And, in true Microsoft-fashion, the reboot time of this machine is attrocious. It just sits there blinking for like 20 minutes while it reboots, you have no fucking idea what it's doing (just like Windows95).

      I'm going to be VERY happy when the non-Microsoft 721 DishPlayer becomes available, and I'll buy that one, and I'll take my old DishPlayer out into the back yard and reenact the fax-machine scene from Office Space.
  • by FatRatBastard ( 7583 ) on Tuesday January 22, 2002 @12:24PM (#2882739) Homepage
    Its Microsoft's marketing/innovation plan (and this isn't a bash.. they've been sucessful with it):

    Throw shit at a wall and see what sticks.

    They have the money to do it, it kinda makes sense. They tried the DVR and it didn't work out the way they first saw it. They'll go back, repackage it, throw it against the wall and see if it sticks again. If not, rince; repeat.
    • Exactly. I think MS doesn't really put too much vested interest into any of their 'growth' arms .. basically, they just try and get into anything that they can feasibly throw together. When something sticks, they just start pointing content in their entrenched products towards that .. hard to fail when the shit has stuck and you've got more dynamic 'billboards' on this planet than anyone else.
  • ah choice (Score:2, Insightful)

    by scirocco ( 552292 )
    So the only player with enough money/power to really challenge the network and broadcast interests is gone. TiVo's strategy of just kiss as and remove any feature the broacasters don't like (30 second skip for instance) has always offended me. Replay just doesn't look strong enough financially to hold on. Say what you will about BillCo but I don't think a further reduction in the choice of new media is anything to rejoice about.
    • If you REALLY like the 30 second skip feature, you can always enable it through one of the many "easter egg"/backdoor codes that the unit has.

      Personally, I prefer to hit the fast forward button, zip through the commercials in 3 seconds, and then hit the play button and be at the beginning of my show instead of hitting a 30 second skip button 10 times, missing the beginning of the show, and having to rewind...
      • What I do is use 30-second skip until the show resumes, then hit the 8-second backwards button until you see non-show stuff again. You won't see more than 8 seconds of non-show stuff with that method, and it works great!
      • For almost all the shows I watch, hitting the 30 second skip 8 times, then the instant replay button twice takes me to exactly the start of the show.

        This also takes about 2 seconds, and I dont have to pay attention and try and time getting out of fast forward
        • You don't have to "time" getting the start of the show ... the Tivo has an autocorrection feature -- you hit the play button and it rewinds the show a bit, and BAM, you're at the beginning of the show.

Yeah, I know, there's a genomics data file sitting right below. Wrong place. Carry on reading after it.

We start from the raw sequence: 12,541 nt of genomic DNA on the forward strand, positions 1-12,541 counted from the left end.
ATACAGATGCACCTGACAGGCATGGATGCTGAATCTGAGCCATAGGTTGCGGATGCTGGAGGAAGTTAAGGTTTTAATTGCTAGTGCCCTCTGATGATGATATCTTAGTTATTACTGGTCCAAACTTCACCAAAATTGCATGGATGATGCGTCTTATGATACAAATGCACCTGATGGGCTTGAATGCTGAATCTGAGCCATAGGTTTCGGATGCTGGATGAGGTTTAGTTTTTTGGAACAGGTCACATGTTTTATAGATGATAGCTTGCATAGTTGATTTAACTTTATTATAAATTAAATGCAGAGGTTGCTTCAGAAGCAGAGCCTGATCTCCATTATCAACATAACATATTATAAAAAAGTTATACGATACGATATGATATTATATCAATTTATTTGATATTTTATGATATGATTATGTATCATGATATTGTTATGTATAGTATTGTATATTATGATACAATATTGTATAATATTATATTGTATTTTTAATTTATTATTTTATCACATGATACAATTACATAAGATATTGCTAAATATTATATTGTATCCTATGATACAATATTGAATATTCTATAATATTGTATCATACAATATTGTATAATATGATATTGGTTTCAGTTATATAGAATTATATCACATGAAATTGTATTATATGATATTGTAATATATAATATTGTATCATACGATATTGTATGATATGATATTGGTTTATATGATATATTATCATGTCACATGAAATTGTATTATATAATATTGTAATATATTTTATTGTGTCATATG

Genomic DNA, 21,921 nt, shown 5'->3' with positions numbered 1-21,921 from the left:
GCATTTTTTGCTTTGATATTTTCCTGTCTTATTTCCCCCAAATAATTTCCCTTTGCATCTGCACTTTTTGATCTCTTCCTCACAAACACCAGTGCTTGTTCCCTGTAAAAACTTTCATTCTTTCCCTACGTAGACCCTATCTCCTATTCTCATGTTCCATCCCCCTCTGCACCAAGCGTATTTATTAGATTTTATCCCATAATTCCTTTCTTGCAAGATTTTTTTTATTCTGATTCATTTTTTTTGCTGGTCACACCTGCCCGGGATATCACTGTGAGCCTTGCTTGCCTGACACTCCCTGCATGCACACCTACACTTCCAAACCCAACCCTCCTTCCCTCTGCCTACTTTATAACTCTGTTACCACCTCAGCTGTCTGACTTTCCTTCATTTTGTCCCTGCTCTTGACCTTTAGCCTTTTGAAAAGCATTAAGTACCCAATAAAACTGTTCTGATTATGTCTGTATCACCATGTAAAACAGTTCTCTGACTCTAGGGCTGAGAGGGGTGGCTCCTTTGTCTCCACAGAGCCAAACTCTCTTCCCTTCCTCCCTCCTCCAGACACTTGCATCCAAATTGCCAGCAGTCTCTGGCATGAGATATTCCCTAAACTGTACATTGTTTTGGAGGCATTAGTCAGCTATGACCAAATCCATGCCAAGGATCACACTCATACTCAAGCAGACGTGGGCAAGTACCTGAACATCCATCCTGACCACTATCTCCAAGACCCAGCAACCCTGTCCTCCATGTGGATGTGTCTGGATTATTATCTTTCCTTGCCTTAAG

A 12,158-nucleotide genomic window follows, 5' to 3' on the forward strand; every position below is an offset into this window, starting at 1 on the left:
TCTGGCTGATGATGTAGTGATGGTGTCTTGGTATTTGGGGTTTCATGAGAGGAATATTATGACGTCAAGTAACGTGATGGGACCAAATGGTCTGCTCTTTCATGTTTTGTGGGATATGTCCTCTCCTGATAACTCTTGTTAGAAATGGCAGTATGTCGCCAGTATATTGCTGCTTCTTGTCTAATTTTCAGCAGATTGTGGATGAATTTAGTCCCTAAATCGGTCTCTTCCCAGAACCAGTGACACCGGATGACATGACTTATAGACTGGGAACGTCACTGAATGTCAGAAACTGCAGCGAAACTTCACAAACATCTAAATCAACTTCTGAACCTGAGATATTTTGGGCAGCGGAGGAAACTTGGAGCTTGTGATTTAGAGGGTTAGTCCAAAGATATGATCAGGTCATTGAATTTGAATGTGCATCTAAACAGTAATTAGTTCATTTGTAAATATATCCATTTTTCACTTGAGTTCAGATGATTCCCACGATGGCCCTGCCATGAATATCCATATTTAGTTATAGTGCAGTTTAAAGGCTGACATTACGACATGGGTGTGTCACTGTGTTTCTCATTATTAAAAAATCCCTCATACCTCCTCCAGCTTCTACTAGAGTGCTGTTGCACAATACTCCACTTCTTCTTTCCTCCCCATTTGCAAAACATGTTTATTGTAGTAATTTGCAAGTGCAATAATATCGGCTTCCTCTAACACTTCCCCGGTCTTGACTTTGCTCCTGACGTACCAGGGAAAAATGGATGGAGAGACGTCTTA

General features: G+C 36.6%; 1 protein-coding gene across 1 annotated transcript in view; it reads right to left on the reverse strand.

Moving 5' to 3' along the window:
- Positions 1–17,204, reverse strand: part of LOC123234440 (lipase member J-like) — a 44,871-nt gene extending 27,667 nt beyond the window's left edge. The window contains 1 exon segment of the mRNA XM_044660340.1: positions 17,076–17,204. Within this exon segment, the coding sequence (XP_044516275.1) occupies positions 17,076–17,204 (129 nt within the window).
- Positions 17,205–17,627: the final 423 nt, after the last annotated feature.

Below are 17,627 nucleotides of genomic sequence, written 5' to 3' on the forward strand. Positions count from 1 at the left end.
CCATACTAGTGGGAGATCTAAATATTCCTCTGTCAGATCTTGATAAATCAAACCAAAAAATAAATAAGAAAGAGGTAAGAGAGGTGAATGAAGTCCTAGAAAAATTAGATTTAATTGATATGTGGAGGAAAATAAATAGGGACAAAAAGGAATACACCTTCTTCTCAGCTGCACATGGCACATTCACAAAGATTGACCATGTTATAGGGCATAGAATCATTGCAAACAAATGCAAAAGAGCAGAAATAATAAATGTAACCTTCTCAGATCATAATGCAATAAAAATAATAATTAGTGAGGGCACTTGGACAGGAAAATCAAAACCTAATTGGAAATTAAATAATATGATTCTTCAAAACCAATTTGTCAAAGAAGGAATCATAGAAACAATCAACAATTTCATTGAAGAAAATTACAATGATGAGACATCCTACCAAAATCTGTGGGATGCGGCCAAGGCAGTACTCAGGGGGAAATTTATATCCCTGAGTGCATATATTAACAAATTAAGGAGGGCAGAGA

• Tivo has 30-second skip, you just have to turn it on. It's great, you'll never have to watch another commercial!
  • by spamkabuki ( 458468 ) on Tuesday January 22, 2002 @12:25PM (#2882751) Homepage
    loses one tentacle in MV, and retreats to it's lair. But, like play-doh, it will ooze forth in another direction. So much for M$ reaching outside Redmond to embrace the Valley. Embrace and extend? No, retreat and regroup.

    Web/Ultimate TV was dead in the water anyway. Dunno why they didn't do this ages ago. TiVo and Replay may have the field to themselves for now, but they better make the most of it while they can. Game consoles were the holiday gift of 2001, but DVR's better be the gift of 2002, or they will sink under the wave of the Beast's next tentacular oozing.
  • by S. Allen ( 5756 ) on Tuesday January 22, 2002 @12:26PM (#2882755)
    that leaves TiVo and ReplayTV as the main standing competitors

    What about the promising new addition to the playfield:
    Moxi [moxi.com]?
    • A Moxi warning (Score:3, Informative)

      by nsample ( 261457 )
      Moxi is a realworld example of the fears evoked by a Slashdot story a few days back. You're not allowed to play DVDs over Moxi's wireless network because of licensing restrictions, not because of the technology. (There is such great fear that you're going to start your own drive-in movie theatre, that DVDs can only be broacast over wires.)

      Due to licensing restrictions, remote DVD playback is not available in homes using wireless networking. link [moxi.com]

      There was a mention of it here [slashdot.org], but also a better story that I can't seem to track down. If anyone remembers it would be much appreciated.
  • by futuresheep ( 531366 ) on Tuesday January 22, 2002 @12:26PM (#2882758) Journal
    They took their first crack at the technology, and will use what they learned to incorporate it into the next generation of the X-Box/Homestation. In 5 years I can see a single box that combines Xbox/Tivo/Moxi capabilities into one effective package.